The Synth Dream World of Psychic Twin’s 'Strange Diary'

Erin Fein of Psychic Twin Talks About her Writing and Recording Methods that lead to the wall of Synthesizers and Layered Vocals on her Debut Album, 'Strange Diary'
By Keyboard Magazine,

As summer comes to an official end, I always feel a twinge of sadness as the long days noticeably shrink to down to an earlier and earlier dusk. So it helps to receive reminders of all the good things that happen in the dark. Making music, for one thing, often goes better at night. As does listening to music, especially when it’s an album like Psychic Twin’s debut full-length, Strange Diary.

The album, produced entirely by the band’s leader/singer/songwriter Erin Fein, paints an icy portrait with warm synthesizers; it’s dance music for falling asleep—sad music for cheering yourself up. Many of its retro beats and basslines feel like fodder for the flowing, melodramatic dance moves of the “we wear black on the outside, ‘cause black is how we feel on the inside” ‘80s crowd, while overall the music may owe more to the half-throwback chillwave and synthwave sub-genres from the time that the auteur Fein started Psychic Twin several years ago.

Basically, you could project Strange Diary into the air and use its sound waves as net to catch descriptors such as “bewitching,” “moody,” “etherial,” “enchanting,” and so on, but why not listen for yourself? The label Polyvinyl Records has graciously supplied a full stream on Youtube for you to enjoy guilt-free.

Strange Diary sets a stage where both Fein’s lead and background vocals and her collection of synthesizers are the stars of the show. I went right to source to find out more about how Fein created this impressive debut.

While the whole album maintains a beautiful and cohesive aesthetic, Fein actually recorded it over a few years and several locations, including an old basement in Illinois, a home in Indiana, a cabin in Pennsylvania, and ultimately a “lovely space” in the Greenpoint neighborhood in Brooklyn, New York. “I would love to make music in beautiful environments only,” Fein said, “but that has often not been possible for me. But that's what imagination is for.”

The name Psychic Twin comes from Fein’s feeling that when she’s in the creative headspace for making music, it’s like collaborating with her own spiritual counterpart, an other half whose energy she channels. “Psychic Twin is a part of my dream world,” she said. “A way to express and cope with pain, but also a safe 'other world' where I can reside when I need to hide away and create. When I’m recording and writing, I live in my mind in that space. I often close my eyes and try to fall back into that dream state, so it doesn't really matter where I am.”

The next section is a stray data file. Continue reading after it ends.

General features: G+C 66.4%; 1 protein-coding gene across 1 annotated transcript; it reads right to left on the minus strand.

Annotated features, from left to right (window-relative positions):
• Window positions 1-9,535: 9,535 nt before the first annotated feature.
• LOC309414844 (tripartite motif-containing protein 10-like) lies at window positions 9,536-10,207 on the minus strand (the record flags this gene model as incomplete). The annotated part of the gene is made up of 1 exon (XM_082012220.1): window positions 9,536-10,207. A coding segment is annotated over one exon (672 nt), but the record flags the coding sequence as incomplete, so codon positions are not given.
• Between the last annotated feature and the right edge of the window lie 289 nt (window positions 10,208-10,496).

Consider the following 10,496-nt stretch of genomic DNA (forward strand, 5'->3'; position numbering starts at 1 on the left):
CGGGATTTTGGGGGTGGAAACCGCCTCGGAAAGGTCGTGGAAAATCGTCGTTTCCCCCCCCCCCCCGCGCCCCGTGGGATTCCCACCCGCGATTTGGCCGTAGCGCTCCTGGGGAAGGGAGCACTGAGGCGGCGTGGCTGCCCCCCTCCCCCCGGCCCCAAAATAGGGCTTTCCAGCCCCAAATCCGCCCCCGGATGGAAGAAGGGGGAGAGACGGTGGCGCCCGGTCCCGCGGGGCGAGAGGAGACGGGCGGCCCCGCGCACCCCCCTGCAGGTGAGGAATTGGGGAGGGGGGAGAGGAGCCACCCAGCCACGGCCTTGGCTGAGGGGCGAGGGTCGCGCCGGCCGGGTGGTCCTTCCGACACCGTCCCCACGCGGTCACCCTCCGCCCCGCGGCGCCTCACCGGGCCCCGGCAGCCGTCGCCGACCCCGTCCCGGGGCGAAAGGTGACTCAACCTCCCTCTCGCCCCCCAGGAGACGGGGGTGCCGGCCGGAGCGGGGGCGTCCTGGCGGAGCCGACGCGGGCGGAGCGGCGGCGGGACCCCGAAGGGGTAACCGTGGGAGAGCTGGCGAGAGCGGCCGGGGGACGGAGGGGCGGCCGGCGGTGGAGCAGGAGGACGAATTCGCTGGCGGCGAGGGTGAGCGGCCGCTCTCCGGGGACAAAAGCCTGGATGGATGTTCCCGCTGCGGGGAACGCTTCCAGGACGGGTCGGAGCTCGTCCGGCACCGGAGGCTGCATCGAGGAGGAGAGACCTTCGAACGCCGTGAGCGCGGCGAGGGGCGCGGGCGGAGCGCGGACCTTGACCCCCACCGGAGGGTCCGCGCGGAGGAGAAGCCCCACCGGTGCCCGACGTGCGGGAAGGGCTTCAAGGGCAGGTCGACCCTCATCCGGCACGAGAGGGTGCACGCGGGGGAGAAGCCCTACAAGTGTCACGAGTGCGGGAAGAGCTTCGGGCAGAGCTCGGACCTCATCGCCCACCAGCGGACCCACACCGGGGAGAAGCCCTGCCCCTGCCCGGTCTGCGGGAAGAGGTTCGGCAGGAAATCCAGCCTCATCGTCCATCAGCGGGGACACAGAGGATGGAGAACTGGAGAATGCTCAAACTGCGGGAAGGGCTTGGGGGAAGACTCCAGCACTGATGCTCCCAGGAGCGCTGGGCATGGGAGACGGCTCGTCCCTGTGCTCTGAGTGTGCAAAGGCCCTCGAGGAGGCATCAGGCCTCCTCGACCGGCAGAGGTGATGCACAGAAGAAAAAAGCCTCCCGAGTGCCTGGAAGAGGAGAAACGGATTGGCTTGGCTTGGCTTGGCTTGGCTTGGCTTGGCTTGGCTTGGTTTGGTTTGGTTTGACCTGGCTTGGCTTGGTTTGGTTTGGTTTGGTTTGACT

Strange Diary was created in the aftermath of a divorce, and the fallout from that experience lead to her emotional trajectories documented in the songs, as well as her physical movements around the map. Now settled in Brooklyn, Fein lives with some of the best imaginable roommates, a collection of largely vintage synths.

“I am completely enamored with synthesizers,” she said. “I own a lot. My room in Brooklyn is covered in them, and there are loads under my bed and some in my rehearsal space. There is almost nothing I find more comforting than searching for synth sounds that I love. One sound can give you a whole song, a whole record even. One sound can help you understand how you feel, or become a soundtrack to something you're going through.” 

Some of her most prized pieces include the Sequential Circuits Prophet-5 polyphonic analog synth, a Roland Juno-106 analog polysynth, the Casio Casiotone CT-701 and a Yamaha SY77 FM/sampling workstation, which together span the decade of the ‘80s. She also loves her “huge, old synth” from Generalmusic (GEM). 

On stage, Fein doesn’t try to bring the whole lot with her, but she does use vintage keys for shows, specifically the CT-701 preset synth and the Juno-106, both running through quite a few effect pedals. “In the studio, I will use whatever synths I can get my hands on,” she said. “There are at least 10 different synths on the record, some of which I borrowed from friends… although I covet them all!” 

Fein doesn’t limit her use of effects pedals to the synthesizers though. She has spent years crafting the sound of her lead and background vocals, and often experiments putting them through different reverb, delay and chorus effects pedals. The Electro-Harmonix Holy Grail reverb the Boss Digital Delay are a couple of her favorites. “I have very specific settings, and I manipulate my vocals both live and during recording as well to create different effects depending on the song,” she said. “Ultimately my goal is always to create a vocal sound that balances the dreamy and lullaby-esque feel that I love so much without going so far as to completely obscure the lyrics.”

Her lead vocals are often recorded dry to preserve the clarity and tuning, after which they may try out effects on them. “However, when I'm working on back up vocals or melodic vocal lines, which I often approach similar to synth parts, I like to record them running through effects pedals and also sometimes through amplifiers, so that there is a fuzzy, haziness to them. I listen for a bit of magic. I've gotten lost for hours in experimentation. I’ve discovered that's when you often find the most special tones for vocals and for synths. I highly recommend it.”

And I highly recommend that if you like the album, look for Psychic Twin coming to your town. Their American tour runs from October 31 to December 3. Get tour dates at the Psychic Twin website.

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